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Pandemic’s Toll: New Survey Shows 3 in 4 CA College Students Worry About Staying on Track to Graduate

Male student walking in corridor staring out the window

Academic, emotional, and financial hardships caused by the coronavirus crisis are threatening the ability of most California college students to complete their degrees, particularly if they are from low-income families and communities of color.

Findings from a new survey conducted by The Education Trust—West showed that 75% of California students say that they are somewhat or very concerned about staying on track to graduate. More than half were not confident that they can pay for basic needs such as food, housing, and tuition if the pandemic does not end within the next two months.

More than 1,000 students from community colleges and universities nationwide were surveyed in mid-May and an additional 312 from were interviewed. The work was done in collaboration with The Education Trust—New York and funded by College Futures Foundation.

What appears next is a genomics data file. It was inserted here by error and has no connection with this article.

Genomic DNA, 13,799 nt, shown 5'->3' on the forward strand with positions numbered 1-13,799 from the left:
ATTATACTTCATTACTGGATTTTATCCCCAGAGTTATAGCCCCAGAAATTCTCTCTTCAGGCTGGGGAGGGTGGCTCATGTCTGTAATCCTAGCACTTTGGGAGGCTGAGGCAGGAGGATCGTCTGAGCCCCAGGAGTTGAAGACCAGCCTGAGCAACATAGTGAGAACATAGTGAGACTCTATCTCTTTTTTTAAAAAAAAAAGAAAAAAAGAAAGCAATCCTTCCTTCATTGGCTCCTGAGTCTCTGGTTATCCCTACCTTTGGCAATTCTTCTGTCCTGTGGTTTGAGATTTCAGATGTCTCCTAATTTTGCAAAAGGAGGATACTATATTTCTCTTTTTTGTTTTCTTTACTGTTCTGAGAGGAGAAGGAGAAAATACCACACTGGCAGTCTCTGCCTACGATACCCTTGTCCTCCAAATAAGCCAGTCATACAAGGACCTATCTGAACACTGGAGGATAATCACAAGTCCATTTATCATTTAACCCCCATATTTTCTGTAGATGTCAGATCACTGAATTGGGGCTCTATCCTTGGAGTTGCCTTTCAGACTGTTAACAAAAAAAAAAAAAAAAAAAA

The survey underscored how the pandemic has made already formidable barriers to higher education feel insurmountable for students from low-income families, many of whom are first-generation college-goers, undocumented immigrants, and people of color. Compared to white students, black students are more likely to be worried about being able to pay for expenses, and higher rates of black and Latino students expressed concern about keeping access to affordable campus health services.

Responding to the survey findings, College Futures President and CEO Monica Lozano emphasized the importance of increasing academic advising and mental health services for students as well as being flexible with financial aid requirements and extending aid beyond tuition to address basic needs.

She also stated that, as California’s policymakers and higher education leaders navigate a major budget shortfall and figure out how best to deploy resources, they must be collaborative and guided by what students tell us about their most pressing needs.“That’s why surveys like this are so important,” said Lozano.

Lozano continued: “If we stay focused on equity and guided by students, we can navigate this moment and emerge with a system of higher education that is actually stronger because it is more coordinated and student-centered.”


Read details of the national survey and results from California and New York >>